On the opposite sense, the public is reinforced as synonymous with state-owned, an attribute that refers to the legitimate operation – and in agreement with the capabilities – of an apparatus equipped with the monopoly of the lawful use of power – and, at the same time, supplied with and legitimated by the representativeness that it assumes to regulate the collective, daily life. The public refers to the established State, whose enhanced and diversified functions require the use of a specific task force, in addition to legislators and technicians endowed with a role that turns them into public servants. They receive such denomination because, as State servants, they are invested with a public function: their activities are public ones and the buildings, premises, and establishments where they exercise their authority are called public. On the other side there are private persons, private jobs, private businesses, and private homes – the true market core.

For Sorj (2000), this opposition constitutes one of the most common antinomies of modern society. With both, the common sense has associated meanings that present a distinction between the two scopes of activities. Two words, two opposed meanings, two production domains! The author points out that both Anglo-Saxon and European traditions form different meanings for these two domains. In the former, the public space is formed from the individual as a conveyor of group interests who entrusts the government to act as public services or civil services, thus behaving according to universal, previously arranged norms. In the latter, both corporations and State are the representatives of welfare and public interest. The European tradition considers that the individual and the republican State represent the nation, i.e., the heir of values from the French tradition guided by equality, fraternity, and liberty, though here the State takes up the guardianship of common values and acquires a tutelary power over individual actions, once these might put the republican values at stake.

A common problem to both of them, according to the author, is that other fundamental institutions for the social reality are not recognized: they are based upon moral and institutional principles of a nature other than the individual and the state-owned, which are integrated to society – as the family, which is transformed by modernity and by the capitalistic model –; or a militant, political order, as the racial and sexual minorities. According to him, this issue should be taken into special account as it constitutes the cornerstone as an alternative to the pendular movement that State and market will establish between each other.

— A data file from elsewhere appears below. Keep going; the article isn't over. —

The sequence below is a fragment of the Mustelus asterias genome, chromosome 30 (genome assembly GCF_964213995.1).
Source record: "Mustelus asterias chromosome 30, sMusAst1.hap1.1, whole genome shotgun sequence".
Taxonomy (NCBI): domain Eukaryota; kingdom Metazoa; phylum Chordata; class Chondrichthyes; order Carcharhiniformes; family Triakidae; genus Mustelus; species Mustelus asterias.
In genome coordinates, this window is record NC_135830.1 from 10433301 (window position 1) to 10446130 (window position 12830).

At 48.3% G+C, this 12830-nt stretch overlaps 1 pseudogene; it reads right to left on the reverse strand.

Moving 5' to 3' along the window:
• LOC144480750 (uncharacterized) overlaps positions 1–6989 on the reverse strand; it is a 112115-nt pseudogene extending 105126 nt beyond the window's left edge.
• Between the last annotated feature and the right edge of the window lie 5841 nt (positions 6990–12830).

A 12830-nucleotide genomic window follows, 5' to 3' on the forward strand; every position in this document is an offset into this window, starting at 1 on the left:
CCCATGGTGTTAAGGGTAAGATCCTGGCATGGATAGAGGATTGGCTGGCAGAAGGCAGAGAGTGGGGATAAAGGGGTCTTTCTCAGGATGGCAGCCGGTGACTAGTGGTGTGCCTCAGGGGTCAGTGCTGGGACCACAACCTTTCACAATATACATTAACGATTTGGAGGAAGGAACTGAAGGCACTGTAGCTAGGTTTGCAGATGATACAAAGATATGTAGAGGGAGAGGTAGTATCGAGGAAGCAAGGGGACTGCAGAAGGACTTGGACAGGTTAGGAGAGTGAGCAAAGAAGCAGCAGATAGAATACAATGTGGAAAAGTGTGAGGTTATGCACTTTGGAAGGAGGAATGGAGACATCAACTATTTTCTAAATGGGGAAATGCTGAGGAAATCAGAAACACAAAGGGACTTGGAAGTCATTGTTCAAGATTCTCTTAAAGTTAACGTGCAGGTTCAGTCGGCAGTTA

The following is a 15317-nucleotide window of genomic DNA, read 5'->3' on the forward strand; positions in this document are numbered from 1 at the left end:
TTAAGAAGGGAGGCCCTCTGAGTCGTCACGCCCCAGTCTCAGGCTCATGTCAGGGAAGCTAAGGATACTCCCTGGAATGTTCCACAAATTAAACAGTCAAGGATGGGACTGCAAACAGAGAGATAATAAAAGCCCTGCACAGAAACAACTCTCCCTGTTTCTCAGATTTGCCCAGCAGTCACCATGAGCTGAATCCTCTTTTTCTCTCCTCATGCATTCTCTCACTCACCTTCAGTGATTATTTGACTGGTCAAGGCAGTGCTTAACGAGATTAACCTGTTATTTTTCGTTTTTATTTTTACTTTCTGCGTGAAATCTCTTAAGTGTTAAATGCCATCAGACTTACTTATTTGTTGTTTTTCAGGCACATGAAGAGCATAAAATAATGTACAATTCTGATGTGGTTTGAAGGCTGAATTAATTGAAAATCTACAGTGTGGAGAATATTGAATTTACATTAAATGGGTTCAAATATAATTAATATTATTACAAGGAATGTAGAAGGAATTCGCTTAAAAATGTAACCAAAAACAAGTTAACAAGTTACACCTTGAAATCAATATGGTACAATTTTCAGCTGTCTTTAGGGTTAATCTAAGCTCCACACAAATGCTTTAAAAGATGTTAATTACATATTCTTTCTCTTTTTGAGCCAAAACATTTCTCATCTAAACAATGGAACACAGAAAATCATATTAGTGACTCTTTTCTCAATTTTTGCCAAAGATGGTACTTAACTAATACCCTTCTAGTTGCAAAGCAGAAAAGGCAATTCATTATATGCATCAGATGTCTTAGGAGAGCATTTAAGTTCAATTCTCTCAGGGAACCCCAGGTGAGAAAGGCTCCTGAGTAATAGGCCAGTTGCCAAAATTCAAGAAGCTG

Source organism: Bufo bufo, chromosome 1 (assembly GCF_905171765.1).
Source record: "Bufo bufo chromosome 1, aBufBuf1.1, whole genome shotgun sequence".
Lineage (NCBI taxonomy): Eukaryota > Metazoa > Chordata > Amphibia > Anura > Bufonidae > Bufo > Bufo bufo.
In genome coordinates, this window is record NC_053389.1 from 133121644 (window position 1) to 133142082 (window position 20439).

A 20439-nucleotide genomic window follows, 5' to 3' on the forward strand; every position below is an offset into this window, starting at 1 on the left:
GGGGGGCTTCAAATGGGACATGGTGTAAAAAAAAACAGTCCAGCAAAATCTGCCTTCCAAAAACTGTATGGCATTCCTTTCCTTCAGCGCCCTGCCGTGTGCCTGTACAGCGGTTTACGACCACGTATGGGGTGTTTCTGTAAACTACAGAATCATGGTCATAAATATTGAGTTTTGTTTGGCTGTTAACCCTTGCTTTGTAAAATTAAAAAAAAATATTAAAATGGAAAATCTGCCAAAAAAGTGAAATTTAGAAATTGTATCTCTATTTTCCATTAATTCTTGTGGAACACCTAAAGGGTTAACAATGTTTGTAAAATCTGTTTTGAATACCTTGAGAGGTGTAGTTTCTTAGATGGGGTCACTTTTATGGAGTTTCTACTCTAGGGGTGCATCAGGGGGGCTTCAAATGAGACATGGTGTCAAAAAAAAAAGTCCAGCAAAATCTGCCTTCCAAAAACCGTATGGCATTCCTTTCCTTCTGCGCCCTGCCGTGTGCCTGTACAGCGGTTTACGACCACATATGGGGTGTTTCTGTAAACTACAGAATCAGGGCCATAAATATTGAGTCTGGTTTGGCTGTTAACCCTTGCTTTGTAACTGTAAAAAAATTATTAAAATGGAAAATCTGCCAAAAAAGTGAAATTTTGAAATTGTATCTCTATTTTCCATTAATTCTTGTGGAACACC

On the other hand, two features derive from the constitution of the public within the individualistic perspective: on the one hand, the opposition between State/individual does not exist, with specific space for several types of intermediate associations and institutions, whose boundary is the individual freedom only; on the other hand, the problem resides in how to construct a common denominator, i.e., the values that allow the establishment of solidarity and collective identity.

At last, although the term public receives a strong connotation that links it to the common thing, to the collective, in a presumed superiority over the private, the particular, the individual, or vice versa, we propose the abandonment of such tendency and even the clear, separatist demarcation between them. Above all, we consider this opposition of polarities a simplification process. According to this point of view, the public/private relation cannot – and shall not – be solved out through simplistic resolutions. After all, it is fundamental to disclose the non-confusion of state-owned as synonymous with public as it is to quit the idea of private as non-state-owned. As we see it, the power of public lies in the relevance to understand the private and vice versa, in a world that claims for a continuous reinterpretation and that is constantly pointing out to relationships of interpenetration. It is yet necessary to think over the existence of a motion between these two sectors, which is not exactly distinguished by the clientele that either offers or renders services, nor by the ideological valuation imprinted on them (ACIOLE, 2003a). 

This antinomy requires investigation under the essential and, moreover, necessary assumption that the reference to the public asset is not away from being an interpellation of the private within a dialectical relationship. After all, as proposed by Grau (1998), we can admit a public dimension for privacy within the personal field, which must be defended, as well as for the competition within the economic field, which should be limited. Such relationship has to be comprehended in double set of possibilities: either in the economic dimension, which establishes the private as a place of production, or in the political dimension, an almost correlative dimension, which assigns the place of politics to the public, represented by the State. Both are constructions of modernity.